A cottage industry has been built up around people giving writing advice. I've never been one for How To books or Writing Tips. I believe that writing is something you either can or can't do - it can't be taught. Oh, you can teach someone correct grammar, punctuation, word choice, but you can't teach them how to feel the rhythm of good prose, or hear the heartbeat behind the words on the page. It's impossible to even describe, so how the hell could you teach it?
In my opinion, the most valuable writing tip in the world is this: just fucking write.
However, to supplement this you need to have a wealth of experiences in your back pocket. I didn't start writing seriously until I was well into my thirties, and there's a good reason for this: until then, I hadn't lived enough of life to have a good enough stock of material to draw upon for inspiration. I didn't know enough about the world, about people.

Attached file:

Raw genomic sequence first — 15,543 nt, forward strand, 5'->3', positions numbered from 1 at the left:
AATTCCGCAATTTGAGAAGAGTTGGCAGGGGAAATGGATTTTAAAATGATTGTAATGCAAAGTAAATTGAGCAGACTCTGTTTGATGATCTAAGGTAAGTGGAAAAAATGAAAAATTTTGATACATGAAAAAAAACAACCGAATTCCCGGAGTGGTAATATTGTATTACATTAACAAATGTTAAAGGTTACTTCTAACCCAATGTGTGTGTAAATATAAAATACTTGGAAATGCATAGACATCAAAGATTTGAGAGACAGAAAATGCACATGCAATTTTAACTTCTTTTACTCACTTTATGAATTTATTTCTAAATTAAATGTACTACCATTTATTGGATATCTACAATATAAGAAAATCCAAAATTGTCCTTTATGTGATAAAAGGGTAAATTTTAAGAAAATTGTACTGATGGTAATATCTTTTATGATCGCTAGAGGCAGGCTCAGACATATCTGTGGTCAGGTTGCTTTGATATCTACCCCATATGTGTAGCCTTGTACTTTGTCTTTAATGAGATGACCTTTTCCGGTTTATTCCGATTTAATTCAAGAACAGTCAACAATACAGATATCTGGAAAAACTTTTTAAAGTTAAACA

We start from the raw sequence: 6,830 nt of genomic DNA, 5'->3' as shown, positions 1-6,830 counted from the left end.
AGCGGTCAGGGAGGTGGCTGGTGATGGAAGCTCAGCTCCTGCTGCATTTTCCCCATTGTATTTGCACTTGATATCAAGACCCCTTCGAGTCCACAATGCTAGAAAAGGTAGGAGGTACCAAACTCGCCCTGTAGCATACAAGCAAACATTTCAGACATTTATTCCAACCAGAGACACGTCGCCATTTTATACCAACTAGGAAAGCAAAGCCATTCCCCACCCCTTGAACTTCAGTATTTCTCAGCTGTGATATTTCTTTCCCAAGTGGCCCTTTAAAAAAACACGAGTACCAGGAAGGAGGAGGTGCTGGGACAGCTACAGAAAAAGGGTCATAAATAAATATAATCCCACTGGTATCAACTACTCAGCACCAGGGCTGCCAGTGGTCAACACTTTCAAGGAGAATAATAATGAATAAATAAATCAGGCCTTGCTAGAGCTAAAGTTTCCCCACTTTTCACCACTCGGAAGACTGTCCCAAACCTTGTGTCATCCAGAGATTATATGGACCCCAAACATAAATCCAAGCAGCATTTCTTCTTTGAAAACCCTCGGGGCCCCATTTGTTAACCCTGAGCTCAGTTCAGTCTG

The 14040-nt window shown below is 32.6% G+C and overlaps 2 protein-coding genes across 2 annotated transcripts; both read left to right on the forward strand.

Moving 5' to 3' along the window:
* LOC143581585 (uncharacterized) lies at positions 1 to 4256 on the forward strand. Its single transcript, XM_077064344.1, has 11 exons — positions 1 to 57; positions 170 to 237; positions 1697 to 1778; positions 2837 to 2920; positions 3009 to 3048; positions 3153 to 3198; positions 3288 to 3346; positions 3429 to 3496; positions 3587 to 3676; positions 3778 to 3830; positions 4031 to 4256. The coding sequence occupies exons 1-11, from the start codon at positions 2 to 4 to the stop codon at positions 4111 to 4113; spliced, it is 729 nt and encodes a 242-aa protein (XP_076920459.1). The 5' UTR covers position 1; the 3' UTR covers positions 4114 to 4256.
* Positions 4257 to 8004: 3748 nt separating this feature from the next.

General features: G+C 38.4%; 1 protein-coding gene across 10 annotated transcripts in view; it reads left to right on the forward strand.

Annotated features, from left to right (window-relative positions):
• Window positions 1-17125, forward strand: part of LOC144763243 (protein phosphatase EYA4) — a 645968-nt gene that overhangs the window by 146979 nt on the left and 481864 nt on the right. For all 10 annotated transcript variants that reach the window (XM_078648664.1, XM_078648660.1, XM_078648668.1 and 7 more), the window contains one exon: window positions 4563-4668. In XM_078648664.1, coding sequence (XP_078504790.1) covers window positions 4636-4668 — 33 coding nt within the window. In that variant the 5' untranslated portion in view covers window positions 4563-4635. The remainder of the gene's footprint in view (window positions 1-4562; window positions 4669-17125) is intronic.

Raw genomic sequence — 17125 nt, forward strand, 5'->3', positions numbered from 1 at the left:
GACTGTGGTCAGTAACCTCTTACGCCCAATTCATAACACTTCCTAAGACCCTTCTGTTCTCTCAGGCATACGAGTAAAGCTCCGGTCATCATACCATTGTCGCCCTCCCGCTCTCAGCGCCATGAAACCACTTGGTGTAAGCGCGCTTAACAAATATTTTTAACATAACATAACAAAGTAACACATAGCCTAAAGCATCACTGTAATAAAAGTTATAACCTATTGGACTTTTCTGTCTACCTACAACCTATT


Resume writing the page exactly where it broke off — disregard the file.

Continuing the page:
So here's something I've been known to tell young writers when they've asked me for advice:
Step away from the desk, get out into the world. Take a bus to an unfamiliar district. Get lost in a city you don't know. Sleep with a whore. Have a fistfight. Punch a goat. Consort with unsuitable people. Argue face-to-face about something you believe in. Go to sleep in a strange house. Wake up in a gutter. Climb a mountain. Lie down in a wood or a forest and cover yourself in fallen leaves. Spend time with someone you despise. Spend time with people you love. See the stars from somewhere that isn't your home. Open your eyes. Expand your mind. Live a little.
Yup, done all those. Although I think I punched the whore and slept with the goat. Does that still count?
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